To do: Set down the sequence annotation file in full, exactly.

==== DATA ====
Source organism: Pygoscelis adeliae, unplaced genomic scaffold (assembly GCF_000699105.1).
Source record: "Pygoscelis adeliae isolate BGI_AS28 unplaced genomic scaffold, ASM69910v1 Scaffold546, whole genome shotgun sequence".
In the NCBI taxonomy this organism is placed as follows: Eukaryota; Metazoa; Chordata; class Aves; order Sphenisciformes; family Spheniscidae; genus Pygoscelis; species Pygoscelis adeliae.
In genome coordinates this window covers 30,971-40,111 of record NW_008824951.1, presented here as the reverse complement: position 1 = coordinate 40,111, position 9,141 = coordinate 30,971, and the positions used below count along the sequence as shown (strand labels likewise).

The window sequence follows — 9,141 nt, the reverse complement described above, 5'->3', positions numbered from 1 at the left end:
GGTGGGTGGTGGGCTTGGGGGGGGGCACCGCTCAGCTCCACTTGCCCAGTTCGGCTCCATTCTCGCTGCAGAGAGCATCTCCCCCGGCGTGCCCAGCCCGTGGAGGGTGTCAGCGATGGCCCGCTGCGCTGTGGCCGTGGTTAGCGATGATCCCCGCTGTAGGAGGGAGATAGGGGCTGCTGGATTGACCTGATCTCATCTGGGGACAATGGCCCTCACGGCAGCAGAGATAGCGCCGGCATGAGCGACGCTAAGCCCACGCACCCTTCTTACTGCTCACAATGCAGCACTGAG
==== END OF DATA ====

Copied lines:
Source organism: Pygoscelis adeliae, unplaced genomic scaffold (assembly GCF_000699105.1).
Source record: "Pygoscelis adeliae isolate BGI_AS28 unplaced genomic scaffold, ASM69910v1 Scaffold546, whole genome shotgun sequence".
In the NCBI taxonomy this organism is placed as follows: Eukaryota; Metazoa; Chordata; class Aves; order Sphenisciformes; family Spheniscidae; genus Pygoscelis; species Pygoscelis adeliae.
In genome coordinates this window covers 30,971-40,111 of record NW_008824951.1, presented here as the reverse complement: position 1 = coordinate 40,111, position 9,141 = coordinate 30,971, and the positions used below count along the sequence as shown (strand labels likewise).

The window sequence follows — 9,141 nt, the reverse complement described above, 5'->3', positions numbered from 1 at the left end:
GGTGGGTGGTGGGCTTGGGGGGGGGCACCGCTCAGCTCCACTTGCCCAGTTCGGCTCCATTCTCGCTGCAGAGAGCATCTCCCCCGGCGTGCCCAGCCCGTGGAGGGTGTCAGCGATGGCCCGCTGCGCTGTGGCCGTGGTTAGCGATGATCCCCGCTGTAGGAGGGAGATAGGGGCTGCTGGATTGACCTGATCTCATCTGGGGACAATGGCCCTCACGGCAGCAGAGATAGCGCCGGCATGAGCGACGCTAAGCCCACGCACCCTTCTTACTGCTCACAATGCAGCACTGAG